Back in the day, Flynt was quite a player.
In 1965, he was on the first state championship team at Odessa Permian, the high school featured in "Friday Night Lights." He was offered a partial scholarship at Arkansas when the Razorbacks were among the top teams in the land, but instead went to Ranger Junior College.
He wound up at Sul Ross in 1969. An NAIA school then, the Lobos were in the Lone Star Conference with East Texas State, which at the time had future NFL stars Harvey Martin and Dwight White, and Texas A&I, which was starting a two-year run as national champs. The highlight of Flynt's two years at Sul Ross was sticking A&I with its only loss in '69.
Flynt was going into his senior year in 1971 when he got into a fight that was far from his first. School officials decided they'd had enough and threw him out of school. He earned his degree from Sul Ross by taking his remaining classes elsewhere.
"I actually grieved for more years than I can remember the loss of that senior year," said Flynt, who'd been a team captain and the leading tackler as a junior. "What really got me was I felt that was my football team and I had let them down. ... I don't know if I ever got over it, but I finally learned to live with it."
Then came word of a reunion of former Sul Ross students from the 1960s and '70s. Randy Wilson, who has been best friends with Flynt since they met as college roommates in 1969, talked a bunch of his former teammates into using that event as an excuse to get back together.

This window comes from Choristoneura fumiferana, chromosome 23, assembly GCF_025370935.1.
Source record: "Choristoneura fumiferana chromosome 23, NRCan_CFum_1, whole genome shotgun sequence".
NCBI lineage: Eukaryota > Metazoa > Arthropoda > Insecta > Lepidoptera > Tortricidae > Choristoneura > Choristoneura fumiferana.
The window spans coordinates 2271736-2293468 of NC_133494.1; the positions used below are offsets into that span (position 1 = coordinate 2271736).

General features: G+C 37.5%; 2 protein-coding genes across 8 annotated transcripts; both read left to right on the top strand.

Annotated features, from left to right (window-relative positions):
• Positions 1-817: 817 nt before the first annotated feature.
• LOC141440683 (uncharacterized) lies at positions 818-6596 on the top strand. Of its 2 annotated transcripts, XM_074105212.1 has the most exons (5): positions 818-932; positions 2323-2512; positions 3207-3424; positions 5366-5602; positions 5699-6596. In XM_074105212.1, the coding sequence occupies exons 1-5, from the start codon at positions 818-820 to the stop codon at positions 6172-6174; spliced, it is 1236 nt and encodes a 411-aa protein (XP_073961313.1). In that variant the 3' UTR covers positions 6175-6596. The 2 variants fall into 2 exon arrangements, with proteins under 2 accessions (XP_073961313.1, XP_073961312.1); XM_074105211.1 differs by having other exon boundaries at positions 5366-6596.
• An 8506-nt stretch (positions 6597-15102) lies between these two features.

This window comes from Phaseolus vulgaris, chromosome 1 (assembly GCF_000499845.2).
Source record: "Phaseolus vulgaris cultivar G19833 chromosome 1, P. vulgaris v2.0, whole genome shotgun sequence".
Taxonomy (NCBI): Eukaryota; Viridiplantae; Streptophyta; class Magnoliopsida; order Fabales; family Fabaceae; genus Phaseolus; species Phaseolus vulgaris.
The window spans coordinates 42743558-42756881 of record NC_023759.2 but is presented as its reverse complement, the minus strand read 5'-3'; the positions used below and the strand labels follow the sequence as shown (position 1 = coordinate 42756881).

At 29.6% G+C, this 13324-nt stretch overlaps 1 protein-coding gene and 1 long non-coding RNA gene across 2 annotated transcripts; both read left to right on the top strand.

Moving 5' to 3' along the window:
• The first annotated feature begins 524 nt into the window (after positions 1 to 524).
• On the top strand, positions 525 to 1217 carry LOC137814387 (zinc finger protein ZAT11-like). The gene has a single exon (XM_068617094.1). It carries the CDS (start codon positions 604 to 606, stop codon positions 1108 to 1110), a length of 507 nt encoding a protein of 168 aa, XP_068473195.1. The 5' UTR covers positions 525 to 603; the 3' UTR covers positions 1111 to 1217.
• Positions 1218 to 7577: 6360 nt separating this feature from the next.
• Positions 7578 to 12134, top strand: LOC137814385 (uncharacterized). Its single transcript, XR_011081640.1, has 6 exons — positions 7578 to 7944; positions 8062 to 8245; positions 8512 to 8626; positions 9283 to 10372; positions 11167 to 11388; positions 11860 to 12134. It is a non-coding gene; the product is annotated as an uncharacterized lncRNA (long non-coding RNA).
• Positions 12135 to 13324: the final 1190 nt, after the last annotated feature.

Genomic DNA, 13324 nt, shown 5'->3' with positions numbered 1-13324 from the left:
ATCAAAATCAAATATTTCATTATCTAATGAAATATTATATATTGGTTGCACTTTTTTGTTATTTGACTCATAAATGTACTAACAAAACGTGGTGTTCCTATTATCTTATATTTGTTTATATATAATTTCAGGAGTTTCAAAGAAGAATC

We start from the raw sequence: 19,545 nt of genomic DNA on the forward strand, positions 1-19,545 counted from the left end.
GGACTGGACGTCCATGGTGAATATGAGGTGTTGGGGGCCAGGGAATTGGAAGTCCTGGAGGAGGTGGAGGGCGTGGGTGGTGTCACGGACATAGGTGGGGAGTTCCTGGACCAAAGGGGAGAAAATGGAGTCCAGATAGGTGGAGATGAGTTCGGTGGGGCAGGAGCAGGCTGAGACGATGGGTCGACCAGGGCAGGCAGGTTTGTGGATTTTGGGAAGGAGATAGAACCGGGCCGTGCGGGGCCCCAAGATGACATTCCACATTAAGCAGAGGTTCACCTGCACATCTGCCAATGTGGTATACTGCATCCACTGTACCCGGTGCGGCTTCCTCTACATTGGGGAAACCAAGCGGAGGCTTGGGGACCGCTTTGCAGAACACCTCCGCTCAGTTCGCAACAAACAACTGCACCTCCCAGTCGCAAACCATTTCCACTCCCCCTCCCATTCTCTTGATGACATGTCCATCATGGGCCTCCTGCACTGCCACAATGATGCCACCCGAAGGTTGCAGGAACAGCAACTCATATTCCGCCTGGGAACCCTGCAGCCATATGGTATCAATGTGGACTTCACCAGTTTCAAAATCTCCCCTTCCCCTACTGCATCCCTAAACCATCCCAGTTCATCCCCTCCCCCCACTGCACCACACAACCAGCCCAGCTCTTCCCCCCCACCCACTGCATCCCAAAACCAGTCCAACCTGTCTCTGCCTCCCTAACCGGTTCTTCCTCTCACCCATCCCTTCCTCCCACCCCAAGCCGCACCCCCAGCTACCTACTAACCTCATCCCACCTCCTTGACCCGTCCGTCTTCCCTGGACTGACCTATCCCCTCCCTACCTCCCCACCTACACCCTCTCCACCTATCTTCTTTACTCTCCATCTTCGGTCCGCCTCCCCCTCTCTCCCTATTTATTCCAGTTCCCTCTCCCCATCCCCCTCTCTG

During several days of reminiscing, Flynt's pain became fresh as ever, especially when one of the guys said their '71 season went down the drain without Flynt.
That's when he told them of his remorse. And, he added, "What really gets me is that I feel like I can still play."
"You might as well give it a shot," Wilson told him. "The worst thing that can happen is you get your head knocked off and come home."
When Flynt returned home to Franklin, Tenn., his wife wasn't as fired up by the idea.
"I feel like I'm married to Peter Pan," she said.
It took time to accept that instead of joining their daughter at Tennessee's home opener she would be watching her husband hit kids one-third his age.
Eventually she came around. They've sold their suburban Nashville home and are now living in Alpine, a town of about 6,000 residents near the Big Bend National Park, a three-hour drive from the nearest major airport.
"I told her, for me to know that I can do it and not do it would be worse than losing out the first time," he said.
A devout Christian, Flynt sees many religious undertones to his story. He also believes it touts the benefits of strength training.
"People have asked me, 'Mike, what is the fountain of youth?' Well, it's strength training that builds muscle, increases bone density and burns calories," he said. "It's the one thing you can do in your 90s and benefit from."
Just to be clear, Flynt won't be playing football in his 90s.
He'll be out of eligibility then.
Copyright 2007 by The Associated Press